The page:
ST. THOMAS — LIAT’s first flight to the U.S. Virgin Islands in over a year arrived in St. Thomas on Monday, three months after the airline announced it would be returning to the territory but not St. Croix, citing profitability and performance issues with the route. Last year, The Consortium reported that the Antigua-based airline would no longer offer flights to the USVI and some other destinations, with the carrier stating back then: “These moves are intended to help stabilize the airline’s flight schedule and network.”
Sixteen months after LIAT’s departure, the company appears to have improved delays in its routes that previously frustrated customers and battered its reputation.
“Three months ago, I was here happy to announce that we would be returning with a direct service, and I’m happy to report that LI 550 landed here at the Cyril E. King Airport at 12:28 p.m. with 38 passengers on board,” Shavar Maloney, LIAT’s corporate communications manager told members of the press and others following the airline’s arrival on Monday. “I’m happy to report that the return flight, LI 551 — we have a full flight with forty-eight passengers leaving.
Lt. Governor Osbert Potter delivered remarks at the event, stating, “This is a great day, this is a great day. I am extremely happy to welcome LIAT back to the territory. It personally broke my heart when LIAT discontinued their service last year, and I vouched that I would have done whatever I could have done as lieutenant governor to assist with their return to the territory.”
According to Government House, Mr. Potter met with Customs and Border Patrol, Virgin Islands Port Authority officials, the U.S. Transportation Safety Administration, and officials from LIAT several times to bring the airline back to the USVI. Mr. Potter explained that LIAT’s exit last year broke the connection Virgin Islanders mainly used to access other Caribbean islands further down the archipelago. This forced many residents to fly as far as Miami in order to get to the eastern Caribbean — an investment that’s often expensive and time-consuming.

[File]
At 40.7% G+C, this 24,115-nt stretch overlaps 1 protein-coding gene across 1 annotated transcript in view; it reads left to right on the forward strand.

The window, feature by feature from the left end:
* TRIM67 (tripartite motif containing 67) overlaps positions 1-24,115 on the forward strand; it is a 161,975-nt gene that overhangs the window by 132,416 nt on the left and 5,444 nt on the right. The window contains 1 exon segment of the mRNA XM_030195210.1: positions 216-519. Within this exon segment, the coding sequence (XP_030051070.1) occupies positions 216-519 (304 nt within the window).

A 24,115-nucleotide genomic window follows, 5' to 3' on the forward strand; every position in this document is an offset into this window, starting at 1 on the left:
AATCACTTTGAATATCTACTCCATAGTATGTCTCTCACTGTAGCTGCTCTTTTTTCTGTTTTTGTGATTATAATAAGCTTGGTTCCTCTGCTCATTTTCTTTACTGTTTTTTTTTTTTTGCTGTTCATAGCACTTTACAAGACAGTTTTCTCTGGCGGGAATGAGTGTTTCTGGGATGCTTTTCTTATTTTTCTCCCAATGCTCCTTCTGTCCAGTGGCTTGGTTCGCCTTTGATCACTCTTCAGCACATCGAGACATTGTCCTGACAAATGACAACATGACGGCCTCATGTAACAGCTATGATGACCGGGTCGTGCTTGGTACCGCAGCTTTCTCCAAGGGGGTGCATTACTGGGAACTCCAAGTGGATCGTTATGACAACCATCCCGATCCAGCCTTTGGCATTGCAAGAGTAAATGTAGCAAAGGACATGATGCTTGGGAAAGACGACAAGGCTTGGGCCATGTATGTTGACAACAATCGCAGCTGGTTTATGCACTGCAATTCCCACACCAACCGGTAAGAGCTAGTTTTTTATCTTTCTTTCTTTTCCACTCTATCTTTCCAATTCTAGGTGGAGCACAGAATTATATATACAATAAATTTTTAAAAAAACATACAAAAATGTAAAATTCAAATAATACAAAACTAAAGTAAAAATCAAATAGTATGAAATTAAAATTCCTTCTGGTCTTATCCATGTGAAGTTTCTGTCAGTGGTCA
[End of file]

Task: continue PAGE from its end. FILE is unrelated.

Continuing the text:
“LIAT assured us that the old acronym of ‘Leave Island Any Time’ is out of the window,” Mr. Potter added. Residents in the past also joked that rearranging the spelling of LIAT spells “LAIT”, albeit not the proper spelling. The returning flight, arriving in Antigua, was delayed for over an hour due to LIAT’s press conference at the airport. The airline had already given prior notice that a delay in its operations would occur, with Mr. Maloney stating earlier this year that “despite the challenges of a devastating hurricane season, we have improved our on-time performance and are working tirelessly to restoring connectivity throughout the region.”
The airline reaffirmed that it would not be continuing flights to St. Croix, but did not rule out the possibility of resuming flights to the island in the future. LIAT further explained that it had canceled flights to the territory originally to focus on profitable routes and to fine tune its connections between islands. The airline didn’t fully detail why it found St. Croix to be particularly unprofitable, however.
The return of LIAT comes six days after the authority announced bold plans to modernize the King and the Henry E. Rohlsen airports. Design concepts of a re-imagined St. Thomas terminal were revealed to the public at UVI’s Sports and Fitness Center, with the inclusion of a ferry terminal at the port being the most talked about proposal. The new ferry terminal would allow arriving passengers to deplane and connect to an on-site ferry terminal in a matter of minutes.
After sustaining considerable damage from Hurricanes Irma and Maria in September, the airport has a blue roof, indoor walls covered in protective plastic, and other visible signs of damage as passengers traverse the terminal and its gates. V.I.P.A. officials and the private contractors exploring various modern enhancements to the airport on St. Thomas have stressed that renovations would not disrupt the normal flow of operations the facility. But with the airport operating with splinters in its infrastructure, it’s unclear how ground crews, construction crews and airlines would conduct their daily tasks in such close proximity.
Liat will travel three times weekly to the territory’s capital from Antigua: On Mondays, Wednesday and Fridays, leaving the V.C. Bird International Airport in Antigua at 11:20 a.m. and arriving at the Cyril E. King International Airport at 12:20 p.m. The same flight will leave CEKA at 1:20 p.m., and arrive in Antigua at 2:20 p.m. The aircraft being used for the Antigua/St. Thomas route will seat 48 passengers, and is said to be one of Liat’s newer planes offering a high level of comfort.
“This will allow passengers to easily connect to any of the destinations within the Liat network,” Mr. Maloney said earlier this year.
USVI Dept. of Tourism to help LIAT with marketing
During LIAT’s press conference in March announcing its return, Dept. of Tourism Assistant Commissioner, Joyce Dore-Griffin, said D.O.T. would assist airline in making its return to the territory successful by including LIAT in D.O.T.’s marketing plan. The strategy entails posting information about Liat on D.O.T.’s various social media platforms; news releases, feature stories, banner advertising, deals, press luncheons and local media events. The plan also includes travel industry reception for local travel agents, the development and promotion of vacation packages, the offering of sponsorship opportunities for local events and festivals, regional media familiarization visits, reverse travel familiarization, and USVI features in in-flight magazines, Mrs. Dore-Griffin said. Campaigns to help bridge the gap between the U.S. Virgin Islands and the wider Caribbean, along with destination tourism, meetings and conventions, business travel and association media, are also planned, according to Mrs. Dore-Griffin.